|Basketball – Men||$16,977,200.00|
|Basketball – Women||$595,000.00|
|Ice Hockey – Men||$580,000.00|
|Other Sports – Men||$195,000.00|
|Other Sports – Women||$51,000.00|
|Admin and Misc||$9,842,850.00|
|Sports Camps & Clinics||$3,202,000.00|
|Bowl Games – Big Ten||$2,231,000.00|
|Championships & Tournaments||$250,000.00|
|Subtotal Athletic Operations||$23,403,220.00|
|Bowl Game Direct||$0.00|
|Other Fundraising & NCAA SAOF||$1,600,000.00|
|Interest Income from Endowment||$1,900,000.00|
|Transfer from Reserves||$4,000,000.00|
|Subtotal Other Sources:||$22,200,000.00|
|Total Operating Sources||$112,763,270.00|
|Stadium Ticket Surcharge||$3,565,000.00|
|Stadium Club Seats||$5,600,000.00|
|Stadium Scoreboard Increase||$0.00|
|Trans from McCorkle plant account||$0.00|
|Trans from Plant Reserves||$0.00|
|Subtotal Capital Sources||$13,715,000.00|
Keep in mind that this budget is not the final budget for 2011-2012. Certainly some adjustments will need to be made after this week’s news that Jim Tressel has resigned, and I’m told that raises for personnel have not yet been determined.
Check back tomorrow for a detailed look at how recruiting dollars are spread amongst the sports at Ohio State!
To kickoff Ohio State Week on the BusinessofCollegeSports.com I want to start by looking at the line item football budget. Check back each day this week for more Ohio State numbers, including recruiting expenses and overall athletic department budget.
Below you’ll see numbers for both the 2010-2011 and 2011-2012 school years. These numbers were obtained directly from the Ohio State University athletic department. Please note this 2011-2012 budget was prepared before the events of this past weekend, so you can expect some changes, especially with regards to coaches salaries. Also, decisions on raises for all personnel have not yet been made.
One thing to note as you take a look is that Ohio State has 7 home games in 2011-2012 compared to 8 in 2010-2011. Interesting to see how that impacts the overall budget both in terms of revenue and expense. Be sure to read after the chart to see how some of these numbers fit into the athletic budget as a whole.
|Season Tix – Fac/Staff||6,868,000||6,009,500|
|Season Tix – Students||5,002,500||4,785,000|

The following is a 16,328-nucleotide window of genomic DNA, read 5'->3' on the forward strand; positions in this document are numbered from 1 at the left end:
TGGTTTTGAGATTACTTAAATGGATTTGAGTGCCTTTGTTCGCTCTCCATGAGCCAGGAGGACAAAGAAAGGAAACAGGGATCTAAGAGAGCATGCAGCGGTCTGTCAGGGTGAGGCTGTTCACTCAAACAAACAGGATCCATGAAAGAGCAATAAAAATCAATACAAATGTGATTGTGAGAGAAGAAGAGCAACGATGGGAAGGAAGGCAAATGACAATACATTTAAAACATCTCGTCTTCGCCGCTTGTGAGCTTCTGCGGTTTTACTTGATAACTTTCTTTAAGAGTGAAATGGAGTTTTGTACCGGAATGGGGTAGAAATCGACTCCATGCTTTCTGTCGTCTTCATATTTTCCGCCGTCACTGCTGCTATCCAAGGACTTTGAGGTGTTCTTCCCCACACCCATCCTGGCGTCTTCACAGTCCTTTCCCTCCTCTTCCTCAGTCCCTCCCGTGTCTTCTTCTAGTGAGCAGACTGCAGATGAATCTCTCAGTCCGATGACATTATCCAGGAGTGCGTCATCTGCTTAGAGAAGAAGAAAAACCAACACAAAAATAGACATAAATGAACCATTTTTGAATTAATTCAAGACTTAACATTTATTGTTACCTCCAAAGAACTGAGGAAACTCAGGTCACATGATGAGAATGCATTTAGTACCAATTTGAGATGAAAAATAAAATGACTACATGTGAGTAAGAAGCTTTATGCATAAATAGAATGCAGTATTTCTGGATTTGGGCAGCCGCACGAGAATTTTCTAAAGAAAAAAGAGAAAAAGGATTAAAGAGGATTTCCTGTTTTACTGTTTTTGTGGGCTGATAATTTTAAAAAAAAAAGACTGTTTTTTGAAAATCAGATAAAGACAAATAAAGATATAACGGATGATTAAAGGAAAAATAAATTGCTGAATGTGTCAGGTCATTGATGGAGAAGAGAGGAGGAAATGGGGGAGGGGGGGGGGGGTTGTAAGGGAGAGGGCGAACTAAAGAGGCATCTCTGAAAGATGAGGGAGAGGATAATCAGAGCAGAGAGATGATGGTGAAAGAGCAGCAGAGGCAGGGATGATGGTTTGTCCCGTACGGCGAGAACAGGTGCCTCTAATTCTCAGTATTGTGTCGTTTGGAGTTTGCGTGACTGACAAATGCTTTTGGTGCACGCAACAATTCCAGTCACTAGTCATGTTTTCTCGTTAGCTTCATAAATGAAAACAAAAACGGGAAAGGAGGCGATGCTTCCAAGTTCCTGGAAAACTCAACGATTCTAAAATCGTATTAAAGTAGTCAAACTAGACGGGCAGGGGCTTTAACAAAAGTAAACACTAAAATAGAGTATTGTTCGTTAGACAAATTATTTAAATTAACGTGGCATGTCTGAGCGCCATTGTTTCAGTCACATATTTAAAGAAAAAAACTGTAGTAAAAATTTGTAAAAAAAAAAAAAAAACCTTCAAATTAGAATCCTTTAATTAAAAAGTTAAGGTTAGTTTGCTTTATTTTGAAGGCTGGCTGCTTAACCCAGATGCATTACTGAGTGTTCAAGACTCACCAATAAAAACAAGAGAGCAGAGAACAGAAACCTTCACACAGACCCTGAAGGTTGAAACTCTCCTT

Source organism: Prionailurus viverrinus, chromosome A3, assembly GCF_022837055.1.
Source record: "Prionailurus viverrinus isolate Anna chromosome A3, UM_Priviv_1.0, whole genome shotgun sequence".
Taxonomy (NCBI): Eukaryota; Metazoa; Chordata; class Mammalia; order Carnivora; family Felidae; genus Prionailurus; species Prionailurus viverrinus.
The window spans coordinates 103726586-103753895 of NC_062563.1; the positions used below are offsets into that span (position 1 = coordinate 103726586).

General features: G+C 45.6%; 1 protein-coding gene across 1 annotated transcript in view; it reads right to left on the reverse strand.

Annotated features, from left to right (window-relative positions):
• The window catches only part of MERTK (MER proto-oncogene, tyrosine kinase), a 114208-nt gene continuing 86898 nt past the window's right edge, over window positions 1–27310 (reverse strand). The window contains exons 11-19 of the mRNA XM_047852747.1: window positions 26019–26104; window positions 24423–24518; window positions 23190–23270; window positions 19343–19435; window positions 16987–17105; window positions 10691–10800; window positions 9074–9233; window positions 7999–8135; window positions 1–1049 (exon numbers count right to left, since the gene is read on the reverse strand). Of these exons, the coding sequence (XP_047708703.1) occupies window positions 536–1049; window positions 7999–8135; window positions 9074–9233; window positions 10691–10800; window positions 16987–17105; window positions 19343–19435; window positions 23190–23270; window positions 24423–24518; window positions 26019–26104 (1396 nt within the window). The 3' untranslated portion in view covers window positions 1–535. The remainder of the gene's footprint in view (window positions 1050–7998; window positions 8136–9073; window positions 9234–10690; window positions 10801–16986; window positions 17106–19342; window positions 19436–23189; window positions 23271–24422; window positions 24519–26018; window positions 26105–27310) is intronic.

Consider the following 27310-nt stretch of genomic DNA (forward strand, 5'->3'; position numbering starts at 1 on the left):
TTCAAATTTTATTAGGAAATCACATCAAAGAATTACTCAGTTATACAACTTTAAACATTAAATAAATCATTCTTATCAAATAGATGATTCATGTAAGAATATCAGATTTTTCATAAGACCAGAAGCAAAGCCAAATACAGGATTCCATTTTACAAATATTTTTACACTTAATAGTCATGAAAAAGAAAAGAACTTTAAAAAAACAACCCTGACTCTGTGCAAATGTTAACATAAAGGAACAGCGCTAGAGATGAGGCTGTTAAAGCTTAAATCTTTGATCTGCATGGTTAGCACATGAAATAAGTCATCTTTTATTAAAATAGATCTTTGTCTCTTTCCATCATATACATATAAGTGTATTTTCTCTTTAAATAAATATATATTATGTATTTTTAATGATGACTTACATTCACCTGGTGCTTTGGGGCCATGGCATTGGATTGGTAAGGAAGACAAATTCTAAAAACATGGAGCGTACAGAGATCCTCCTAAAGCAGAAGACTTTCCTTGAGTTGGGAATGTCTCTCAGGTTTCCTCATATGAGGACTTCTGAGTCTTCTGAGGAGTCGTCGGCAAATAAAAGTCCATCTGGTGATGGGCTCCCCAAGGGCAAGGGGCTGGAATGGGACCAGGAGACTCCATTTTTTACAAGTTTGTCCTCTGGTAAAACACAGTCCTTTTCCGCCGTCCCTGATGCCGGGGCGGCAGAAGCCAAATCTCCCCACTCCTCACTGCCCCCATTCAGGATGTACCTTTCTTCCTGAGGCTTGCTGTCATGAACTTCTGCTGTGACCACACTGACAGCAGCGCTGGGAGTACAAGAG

|Public Ticket Sales||30,310,760||25,605,040|
|Postage & Handling||0||0|
|A & P||3,447,937||3,707,931|
|Benefits Fee Waivers||48,000||72,000|
|Clothing & Equipment||173,400||173,400|
|Equipment Rep & Maint||53,000||59,300|
|Building & Grounds Rep & Mnt||25,000||25,000|
|Game Day Expenses||1,120,000||925,000|
|Dues & Memberships||1,800||1,800|
|Shipping & freight||0||0|
|Grant In Aid||3,307,000||3,413,000|
A few of the categories probably need clarification. A&P is Administration and Professional staff salaries. This category includes the salaries of all coaches. CCS is pay for Civil Service Personnel, who are support staff belonging to a union. Specials can cover a number of items from special event staff to incentives that may be paid to coaches as a part of their contract.
I think it’s interesting to see all the expenses associated with running a top-notch football program like Ohio State’s. I won’t comment on many of the categories, but I wanted to let you see them all. As I noted earlier, Ohio State has one less home game for the 2011 season. Amazing what a difference one game can make. The loss of that one home game costs Ohio State roughly $3 million!
As you can see, the two biggest expenses are salaries and grants-in-aid (payments back to the university for scholarships). Administrative and Professional salaries for football account for 18% of all salaries in that category in the athletic department, and grants-in-aid for football are nearly 22% of all aid granted by the athletic department. Football has the greatest number of athletes participating, so this should be no surprise.
I often hear fans lament the great amount of money spent on football compared to other sports. However, football is the one sport where you can likely spend more to make more. Revenue from football accounts for 73% of all revenue generated by individual sports at Ohio State, and football is one of only two sports who turn a net profit. Later this week I’ll show you how the profit generated by football supports the athletic department as a whole, proving the investment in football is a wise one. Until then, you can read my previous piece on how “other sports” are funded.
If you read this site regularly or follow me on Twitter, you know that I am in Ireland from May 17-25th. While I’m away, I’m sharing with you the work of Patrick Rishe, my collegue at SportsMoney on Forbes.com.